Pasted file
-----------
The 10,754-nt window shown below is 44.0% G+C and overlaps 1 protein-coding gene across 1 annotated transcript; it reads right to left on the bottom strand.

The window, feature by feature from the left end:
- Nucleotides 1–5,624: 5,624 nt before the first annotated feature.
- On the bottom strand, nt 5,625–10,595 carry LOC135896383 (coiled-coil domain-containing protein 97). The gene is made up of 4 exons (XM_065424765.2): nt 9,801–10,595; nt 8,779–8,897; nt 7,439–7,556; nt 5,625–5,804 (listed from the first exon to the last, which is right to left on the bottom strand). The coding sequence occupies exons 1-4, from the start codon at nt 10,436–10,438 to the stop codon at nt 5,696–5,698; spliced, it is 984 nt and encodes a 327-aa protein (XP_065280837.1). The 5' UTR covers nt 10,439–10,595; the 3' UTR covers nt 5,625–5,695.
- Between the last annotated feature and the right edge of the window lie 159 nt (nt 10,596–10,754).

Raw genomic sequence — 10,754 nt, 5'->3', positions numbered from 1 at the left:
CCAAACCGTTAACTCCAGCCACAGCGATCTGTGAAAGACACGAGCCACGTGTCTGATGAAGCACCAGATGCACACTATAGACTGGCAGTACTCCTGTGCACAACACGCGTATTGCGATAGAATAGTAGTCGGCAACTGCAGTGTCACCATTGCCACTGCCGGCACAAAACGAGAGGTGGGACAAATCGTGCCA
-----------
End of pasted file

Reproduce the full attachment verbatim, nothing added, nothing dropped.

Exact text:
The 10,754-nt window shown below is 44.0% G+C and overlaps 1 protein-coding gene across 1 annotated transcript; it reads right to left on the bottom strand.

The window, feature by feature from the left end:
- Nucleotides 1–5,624: 5,624 nt before the first annotated feature.
- On the bottom strand, nt 5,625–10,595 carry LOC135896383 (coiled-coil domain-containing protein 97). The gene is made up of 4 exons (XM_065424765.2): nt 9,801–10,595; nt 8,779–8,897; nt 7,439–7,556; nt 5,625–5,804 (listed from the first exon to the last, which is right to left on the bottom strand). The coding sequence occupies exons 1-4, from the start codon at nt 10,436–10,438 to the stop codon at nt 5,696–5,698; spliced, it is 984 nt and encodes a 327-aa protein (XP_065280837.1). The 5' UTR covers nt 10,439–10,595; the 3' UTR covers nt 5,625–5,695.
- Between the last annotated feature and the right edge of the window lie 159 nt (nt 10,596–10,754).

Raw genomic sequence — 10,754 nt, 5'->3', positions numbered from 1 at the left:
CCAAACCGTTAACTCCAGCCACAGCGATCTGTGAAAGACACGAGCCACGTGTCTGATGAAGCACCAGATGCACACTATAGACTGGCAGTACTCCTGTGCACAACACGCGTATTGCGATAGAATAGTAGTCGGCAACTGCAGTGTCACCATTGCCACTGCCGGCACAAAACGAGAGGTGGGACAAATCGTGCCA